Nine months after that war ended Israel started experiencing a baby boom.
About twenty years later the children born then were of military age, Israel was in the early stages of a new peace process and also experiencing an increase in terror attacks. One of those soldiers from the Yom Kippur War was now a successful playwrite and he penned a song called "Winter '73" about those children born after the war who were now in the army, those children whose parents had promised, in the words of Gaon's song that '73 would be the last war.
"Winter '73" was recorded by the musical troupe of the Israeli army Education Corps. The chorus seems to rebuke their parents' generation "You promised us a dove, an olive branch, you promised us peace at home, you promised us spring and flowers, you promised to keep your promises", continuing " we're now in the army with guns, helmets on our heads...when we were little you taught us, promises must be kept."
The song was so controversial when it came out that leading radio stations such as the Voice of Israel and even army radio declined to give it air time, though the song later gained popularity following live performances at Memorial Day ceremonies.
I am from that post-73 generation but that song has always felt to me like a kick in the teeth to our parents' generation who helped build this state, who sacrificed to ensure Israel's survival and who all the while strived to achieve peace, most notably achieving an agreement with one of Israel's bitterest opponents, Egypt.
It's now over twenty years since those heady days of autumn 1993 when the Rabin government announced the Oslo peace accords with the Palestinians, setting in motion a chain of Israeli concessions that would see Israel agree to the creation of the Palestinian Authority, the Palestinian government that would take control of the territory Israel ceded to it, including almost all Palestinian population centres and the whole of the Gaza strip.
IBack in the autumn of '93 Israeli leaders Yitzhak Rabin and Shimon Peres tantalised Israelis with visions of a bright future, of what Peres glowingly termed "The New Middle East", a Middle East of regional cooperation, peace and growth. Rabin stood on the White House lawn and promised "No More War". A few years later prime minister Ehud Barak promised Israelis an end to military reserve duty.
Twenty years have gone by.
The children born in the heady days of Winter '93 amidst all the talk of no more war and a peaceful New Middle East are today the dusty face tankers, the army medics fighting to save lives, the paratroopers who saw a vision of their little girl as an angel amidst the smoke of battle, the pilots seared by anti-aircraft fire, the tireless sailors, their eyes stung by salt and waves. They are reaping the rewards of the Oslo process, not an end to army service but yet another war forced upon us to defend Israel from bloodthirsty enemies intent on our destruction. A war in which rockets are falling on almost all of Israel's major cities, in which the homefront in some places is as threatened as the front.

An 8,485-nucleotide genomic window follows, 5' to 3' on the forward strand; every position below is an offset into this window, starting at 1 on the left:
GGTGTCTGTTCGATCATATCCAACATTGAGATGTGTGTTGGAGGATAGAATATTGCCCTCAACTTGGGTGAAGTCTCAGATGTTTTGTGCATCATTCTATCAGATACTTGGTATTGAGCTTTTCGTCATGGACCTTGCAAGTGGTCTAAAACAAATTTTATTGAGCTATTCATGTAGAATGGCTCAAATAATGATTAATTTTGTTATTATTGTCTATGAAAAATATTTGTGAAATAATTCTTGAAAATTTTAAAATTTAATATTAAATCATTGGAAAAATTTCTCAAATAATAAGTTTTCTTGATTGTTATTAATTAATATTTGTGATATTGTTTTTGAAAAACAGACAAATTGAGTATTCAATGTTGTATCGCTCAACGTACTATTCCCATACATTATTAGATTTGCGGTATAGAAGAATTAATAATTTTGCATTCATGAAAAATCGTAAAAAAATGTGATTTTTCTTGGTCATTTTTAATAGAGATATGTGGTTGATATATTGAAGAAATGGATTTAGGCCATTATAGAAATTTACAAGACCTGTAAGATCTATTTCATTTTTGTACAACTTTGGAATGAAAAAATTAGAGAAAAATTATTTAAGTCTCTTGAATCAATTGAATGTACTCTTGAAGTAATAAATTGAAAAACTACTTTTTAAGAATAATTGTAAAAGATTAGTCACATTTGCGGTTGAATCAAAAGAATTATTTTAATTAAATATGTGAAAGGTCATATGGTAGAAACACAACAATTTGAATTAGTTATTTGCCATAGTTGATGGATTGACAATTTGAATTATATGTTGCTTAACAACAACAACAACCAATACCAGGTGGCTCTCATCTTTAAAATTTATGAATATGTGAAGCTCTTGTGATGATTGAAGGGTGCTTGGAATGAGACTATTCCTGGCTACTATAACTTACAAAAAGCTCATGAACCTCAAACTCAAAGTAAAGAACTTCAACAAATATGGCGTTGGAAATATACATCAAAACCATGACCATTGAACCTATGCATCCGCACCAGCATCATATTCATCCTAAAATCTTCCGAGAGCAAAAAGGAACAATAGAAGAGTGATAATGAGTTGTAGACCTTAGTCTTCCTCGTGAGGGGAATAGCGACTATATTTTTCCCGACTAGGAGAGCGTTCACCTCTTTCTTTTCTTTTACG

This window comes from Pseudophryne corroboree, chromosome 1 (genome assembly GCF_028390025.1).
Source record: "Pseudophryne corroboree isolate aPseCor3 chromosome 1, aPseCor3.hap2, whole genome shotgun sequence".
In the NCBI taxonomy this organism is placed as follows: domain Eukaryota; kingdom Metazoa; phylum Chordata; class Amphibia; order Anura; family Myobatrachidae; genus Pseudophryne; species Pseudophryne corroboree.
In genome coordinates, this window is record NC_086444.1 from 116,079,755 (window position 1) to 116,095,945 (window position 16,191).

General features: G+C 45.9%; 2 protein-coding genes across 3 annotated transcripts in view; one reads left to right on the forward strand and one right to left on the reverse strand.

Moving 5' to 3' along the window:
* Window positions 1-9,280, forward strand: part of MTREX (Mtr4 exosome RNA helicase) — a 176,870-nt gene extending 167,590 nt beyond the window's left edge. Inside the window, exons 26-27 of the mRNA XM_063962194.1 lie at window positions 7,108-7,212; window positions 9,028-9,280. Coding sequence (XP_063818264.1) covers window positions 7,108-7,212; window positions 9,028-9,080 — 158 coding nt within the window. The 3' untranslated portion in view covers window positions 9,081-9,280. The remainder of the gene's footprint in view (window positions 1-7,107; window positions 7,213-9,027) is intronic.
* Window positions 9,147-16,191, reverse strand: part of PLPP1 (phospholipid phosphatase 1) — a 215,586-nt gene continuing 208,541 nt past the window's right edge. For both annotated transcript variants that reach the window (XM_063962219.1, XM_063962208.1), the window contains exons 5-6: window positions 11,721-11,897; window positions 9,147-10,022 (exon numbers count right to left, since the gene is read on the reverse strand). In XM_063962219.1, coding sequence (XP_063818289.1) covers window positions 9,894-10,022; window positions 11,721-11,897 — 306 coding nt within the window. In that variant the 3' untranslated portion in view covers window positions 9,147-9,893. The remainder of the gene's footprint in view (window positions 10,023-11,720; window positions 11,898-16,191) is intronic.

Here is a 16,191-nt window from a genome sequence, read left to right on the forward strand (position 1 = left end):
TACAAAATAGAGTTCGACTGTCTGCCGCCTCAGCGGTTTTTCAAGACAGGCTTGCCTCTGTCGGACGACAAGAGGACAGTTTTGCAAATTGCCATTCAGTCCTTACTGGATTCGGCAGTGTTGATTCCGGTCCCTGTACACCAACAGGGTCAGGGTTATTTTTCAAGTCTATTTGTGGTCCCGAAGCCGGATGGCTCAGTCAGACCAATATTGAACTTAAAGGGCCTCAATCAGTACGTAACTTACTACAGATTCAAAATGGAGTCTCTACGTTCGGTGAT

This is what was running through my mind as I read the latest list of Israeli casualties from this Gaza war, so many young men of military age born to my generation, the Winter '73+ generation. We who came of age during the heady days of Rabin's and Peres' Oslo promises, who were encouraged to believe that peace would be right around the corner even during the horrific wave of terrorism which was the culmination of that process in the autumn of 2000, whose leadership told us that all those Israelis murdered by our peace partners were "sacrifices for peace" and if we could just stomach a few more Israeli civilian casualties then the Palestinian leadership would come around, reign in the opponents of peace and ring in a new era of coexistance. We're still waiting.
What song then should the children of '93 write? Should they rebuke their naive parents for believing the Oslo hype? Should they chastise their grandparents for failing to achieve peace? Should they admonish their grandparents for gambling with territorial concessions in exchange for a piece of paper with empty promises? Should they berate their parents for voting for governments which allowed Yasser Arafat to place his heavily armed goons within range of almost every major Israeli population centre and then tolerated escalating attacks in the name of not rocking the peace process?
Even as the children of Winter '73 are starting to get their official notices of retirement from military reserve duty many of our children are getting their draft papers from the army. Those of us with children still too young to serve have few delusions that they are likely to come of age in an era of peace. If we have learnt anything from our parents' generation, it is not to make empty promises whose fulfillment is likely to be out of our hands.